Another tiring checkpoint and traffic jam on the road between Najaf and Baghdad loom up ahead. I wait in the car, getting increasingly bored as the minutes tick away. No radio stations come in out here and I forgot to bring a book. Shamil, my translator, and I decide to get out of the car and walk to the front of the checkpoint, to see what's going on.
I've disguised myself as an Iraqi, grown a little beard and put on cheap sandals bought at the bazaar. The better to blend in with the locals and avoid the possibility of getting kidnapped or shot up on this rather dangerous stretch of road where journalists and contractors keep getting picked off.
A lot of commotion has erupted at the front of checkpoint. Some of the Iraqi drivers, most of them taxis who make their living ferrying passengers between the Shia shrine cities and the capital, are trying to cut to the front of the cue, and the American soldiers are ordering them to get back line. The soldiers are yelling and screaming. The Iraqis are honking their horns.
Suddenly, one of the soldiers holds up his M-16 and lunges toward the front windshield a taxi full of passengers; from my vantage point it looks like he's about to open fire, and I feel my heart drop through to my stomach. “No!” I yell.
The American soldier looks over at me, perhaps startled by my expression of unrestrained horror. “It's okay,” he calls out to me. “It's okay. We're just trying to teach these people some manners.” A farmboy from Arkansas using his machine gun to teach Iraqis manners, I think to myself as I walk back to the car.
Finally, the occupation is unmasked. The checkpoint is one of many meant to stanch the unstoppable flow of light weaponry, rocket launchers and various materials used to make roadside bombs and “vehicle-born incediary devices,” the military's term for a car bomb. I'm not afraid of car bombs, at least when I sleep. My residence in Baghdad is a hotel inside a very well-guarded perimeter out in what the military calls the “red zone,” which is basically the whole city. Other than the occupation authority's “green zone.”
But like the green zone, our little patch of Baghdad is surrounded by checkpoints and armed guards searching bags and cars. The Australian embassy residence is nearby, and make no mistake, if someone could have, they would have long ago planted a car bomb here. Indeed, one went off just outside the perimeter the other morning, in front of a hotel not lucky enough to be surrounded by burly, armed guards with Kalashnikovs.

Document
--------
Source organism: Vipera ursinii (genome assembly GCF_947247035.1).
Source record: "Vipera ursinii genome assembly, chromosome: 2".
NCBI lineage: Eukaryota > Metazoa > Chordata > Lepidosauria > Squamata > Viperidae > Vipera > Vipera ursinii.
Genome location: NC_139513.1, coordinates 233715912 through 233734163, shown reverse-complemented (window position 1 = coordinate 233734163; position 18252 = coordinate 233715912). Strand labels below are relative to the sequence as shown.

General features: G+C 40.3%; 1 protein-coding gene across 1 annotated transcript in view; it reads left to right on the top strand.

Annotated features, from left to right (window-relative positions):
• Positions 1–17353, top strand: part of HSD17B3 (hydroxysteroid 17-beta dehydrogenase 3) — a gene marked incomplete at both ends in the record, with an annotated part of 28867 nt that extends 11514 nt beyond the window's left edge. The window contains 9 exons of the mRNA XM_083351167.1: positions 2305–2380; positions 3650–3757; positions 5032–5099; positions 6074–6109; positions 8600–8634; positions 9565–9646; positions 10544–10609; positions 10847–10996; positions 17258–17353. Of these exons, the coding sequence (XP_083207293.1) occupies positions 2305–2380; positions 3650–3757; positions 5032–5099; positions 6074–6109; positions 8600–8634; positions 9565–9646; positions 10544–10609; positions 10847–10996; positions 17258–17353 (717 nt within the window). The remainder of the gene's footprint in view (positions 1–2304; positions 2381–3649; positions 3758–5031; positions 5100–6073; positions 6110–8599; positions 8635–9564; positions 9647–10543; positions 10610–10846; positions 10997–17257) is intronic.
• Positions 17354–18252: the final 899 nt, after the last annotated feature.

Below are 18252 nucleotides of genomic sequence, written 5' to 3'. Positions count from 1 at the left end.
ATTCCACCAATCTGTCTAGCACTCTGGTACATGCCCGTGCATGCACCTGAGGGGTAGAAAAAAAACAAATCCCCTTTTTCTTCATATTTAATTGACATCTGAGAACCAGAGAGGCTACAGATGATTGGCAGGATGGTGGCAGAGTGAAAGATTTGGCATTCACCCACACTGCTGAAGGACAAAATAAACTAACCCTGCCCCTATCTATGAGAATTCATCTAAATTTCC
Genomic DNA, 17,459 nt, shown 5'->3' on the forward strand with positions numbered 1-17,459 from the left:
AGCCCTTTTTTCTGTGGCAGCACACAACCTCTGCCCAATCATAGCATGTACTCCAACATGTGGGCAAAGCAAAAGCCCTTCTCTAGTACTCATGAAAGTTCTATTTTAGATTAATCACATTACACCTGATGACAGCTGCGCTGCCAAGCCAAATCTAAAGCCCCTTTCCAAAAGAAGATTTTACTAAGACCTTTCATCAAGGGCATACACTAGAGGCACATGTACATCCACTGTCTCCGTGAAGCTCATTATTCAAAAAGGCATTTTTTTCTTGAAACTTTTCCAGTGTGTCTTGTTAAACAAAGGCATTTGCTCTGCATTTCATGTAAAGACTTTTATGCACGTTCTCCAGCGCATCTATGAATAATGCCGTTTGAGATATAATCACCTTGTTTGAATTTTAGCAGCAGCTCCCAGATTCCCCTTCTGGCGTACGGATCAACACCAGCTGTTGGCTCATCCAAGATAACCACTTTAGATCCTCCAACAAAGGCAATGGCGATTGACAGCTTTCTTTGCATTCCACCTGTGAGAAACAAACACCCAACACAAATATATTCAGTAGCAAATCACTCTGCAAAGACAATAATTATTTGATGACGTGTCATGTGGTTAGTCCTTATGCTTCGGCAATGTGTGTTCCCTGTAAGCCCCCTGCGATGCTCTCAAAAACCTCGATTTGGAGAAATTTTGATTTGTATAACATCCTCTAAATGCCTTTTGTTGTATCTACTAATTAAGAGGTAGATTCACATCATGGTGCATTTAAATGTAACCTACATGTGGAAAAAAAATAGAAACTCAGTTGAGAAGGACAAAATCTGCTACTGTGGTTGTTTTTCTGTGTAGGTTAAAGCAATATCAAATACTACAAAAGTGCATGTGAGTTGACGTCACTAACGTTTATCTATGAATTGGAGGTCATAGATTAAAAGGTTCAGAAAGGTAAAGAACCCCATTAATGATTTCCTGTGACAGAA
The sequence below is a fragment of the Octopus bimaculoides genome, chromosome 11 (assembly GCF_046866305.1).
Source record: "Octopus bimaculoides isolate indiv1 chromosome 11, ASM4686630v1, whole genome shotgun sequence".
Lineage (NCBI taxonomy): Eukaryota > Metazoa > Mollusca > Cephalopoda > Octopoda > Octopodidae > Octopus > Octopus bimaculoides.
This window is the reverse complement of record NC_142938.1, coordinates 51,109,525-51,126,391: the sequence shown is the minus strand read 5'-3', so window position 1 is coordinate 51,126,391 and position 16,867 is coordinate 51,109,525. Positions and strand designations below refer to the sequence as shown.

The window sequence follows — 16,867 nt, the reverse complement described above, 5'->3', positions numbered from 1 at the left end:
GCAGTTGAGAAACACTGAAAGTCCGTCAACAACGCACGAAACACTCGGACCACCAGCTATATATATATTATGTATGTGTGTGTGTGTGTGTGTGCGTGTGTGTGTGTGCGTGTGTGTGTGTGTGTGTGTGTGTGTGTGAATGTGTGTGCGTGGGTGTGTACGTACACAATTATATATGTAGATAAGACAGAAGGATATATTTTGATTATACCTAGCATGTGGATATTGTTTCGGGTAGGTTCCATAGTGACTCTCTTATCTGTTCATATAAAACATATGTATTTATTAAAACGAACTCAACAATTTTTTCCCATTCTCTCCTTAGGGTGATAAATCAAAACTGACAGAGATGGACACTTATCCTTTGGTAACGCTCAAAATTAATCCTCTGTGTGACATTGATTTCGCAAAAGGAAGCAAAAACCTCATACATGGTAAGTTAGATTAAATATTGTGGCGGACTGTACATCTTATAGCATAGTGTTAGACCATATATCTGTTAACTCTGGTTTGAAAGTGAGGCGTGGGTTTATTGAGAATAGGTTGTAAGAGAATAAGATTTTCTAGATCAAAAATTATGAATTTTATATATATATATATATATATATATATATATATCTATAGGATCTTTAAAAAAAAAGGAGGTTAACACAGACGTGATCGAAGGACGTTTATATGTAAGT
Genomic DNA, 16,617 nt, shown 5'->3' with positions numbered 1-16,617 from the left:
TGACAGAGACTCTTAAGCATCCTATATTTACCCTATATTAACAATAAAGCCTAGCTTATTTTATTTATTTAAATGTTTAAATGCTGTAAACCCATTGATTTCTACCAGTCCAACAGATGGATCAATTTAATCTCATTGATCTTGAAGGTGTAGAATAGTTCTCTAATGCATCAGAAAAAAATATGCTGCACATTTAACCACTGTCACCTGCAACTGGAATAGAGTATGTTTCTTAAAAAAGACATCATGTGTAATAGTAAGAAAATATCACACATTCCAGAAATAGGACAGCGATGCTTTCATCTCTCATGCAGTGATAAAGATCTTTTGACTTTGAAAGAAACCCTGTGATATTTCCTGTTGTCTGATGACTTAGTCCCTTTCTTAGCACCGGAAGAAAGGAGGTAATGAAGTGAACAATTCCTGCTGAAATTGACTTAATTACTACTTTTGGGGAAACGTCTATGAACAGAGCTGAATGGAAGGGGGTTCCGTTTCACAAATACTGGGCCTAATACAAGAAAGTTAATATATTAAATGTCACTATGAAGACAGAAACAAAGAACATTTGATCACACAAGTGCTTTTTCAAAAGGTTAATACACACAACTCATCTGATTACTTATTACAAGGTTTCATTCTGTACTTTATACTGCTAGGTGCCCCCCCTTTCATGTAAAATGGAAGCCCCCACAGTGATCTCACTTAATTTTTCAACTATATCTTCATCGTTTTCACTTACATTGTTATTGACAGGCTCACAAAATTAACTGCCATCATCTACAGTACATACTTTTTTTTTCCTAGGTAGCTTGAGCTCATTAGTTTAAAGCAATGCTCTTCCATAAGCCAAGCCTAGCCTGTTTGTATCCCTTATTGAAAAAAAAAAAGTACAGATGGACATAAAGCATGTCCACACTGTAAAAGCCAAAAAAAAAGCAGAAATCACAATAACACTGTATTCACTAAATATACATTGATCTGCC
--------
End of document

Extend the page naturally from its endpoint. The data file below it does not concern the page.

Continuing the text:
The explosion killed a kid who sold cigarettes on the streets and shattered windows of most nearby buildings, including my bedroom window. It was about eight in the morning. I threw on some clothes and ran out to the scene. A plume of black smoke rose from the car and flames licked the air.
Other journalists were also at the scene rolling film, snapping pictures and demanding accounts from witnesses. I swear I could see some of the journalists smiling. “Oh boy,” the thinking goes. “This is great footage. I'll upload this stuff right away. My editors back in New York will be psyched. And I didn't even have to leave the hotel.”
Of course, my microphone was outstretched, too. In the time of the unmasked occupation, the sights and sounds of Iraq's woes have become a budding industry. There's a gritty sense of pessimism throughout Baghdad. I did not pick up this feeling at all almost exactly a year ago when I first arrived in the city after spending the months leading up to and during the war in cheery Iraqi Kurdistan, which favors the occupation because it has no effect on it.
Every foreigner, it seems, is in hiding, in disguise, as if embarrassed of their presence here, as if they could obscure the occupation. The American soldiers or contractors dress up in street clothes and drive commercial vehicles when they haul military equipment in from Turkey. I keep an Arab kaffiya and my Iranian passport in my bag at all times.
The biggest fear is that one of the Iraqi soldiers manning a checkpoint will sell you to the resistance for a couple thousand bucks. “Fidget with your scarf as you approach the checkpoint,” I tell a woman Western journalist, “just like the Iraqi women do.”
Even Iraqis working with foreigners work hard to hide their affiliation. In Karbala, I saw Iraqi soldiers of the new army and civil defense corps wear ski masks on patrol, lest they be identified and later singled out for retribution.
My translator, who has become a good friend over past the year I've been working with him, drives the same rusting shit-box he drove 25 years ago, though he's admittedly made a killing over the last year working for foreign journalists. “Why should I spend money on a car when I could be robbed or killed for it?” he says.
Shamil is a meticulously honest, hard-working and intelligent man, a civil engineer with two bright daughters who speak perfect English. He's now trying his hardest to leave Iraq, emigrate to England where his brothers and sisters settled years ago. Iraq will surely miss people like Shamil.
Back in Baghdad, Radio Sawa — the U.S.-financed pop music and newsbite station — comes in. “It's all good girl, turn me on 'till the early morning,” sings Sean Paul. “Let's get it on, let's get it on 'til the early morning. Girl, it's all good, just turn me on.”
Author Borzou Daragahi is a freelance journalist whose articles have appeared in major newspapers, including The New York Times. He sends out occasional letters like this one to friends and family. You can subscribe by sending a blank email to email@example.com.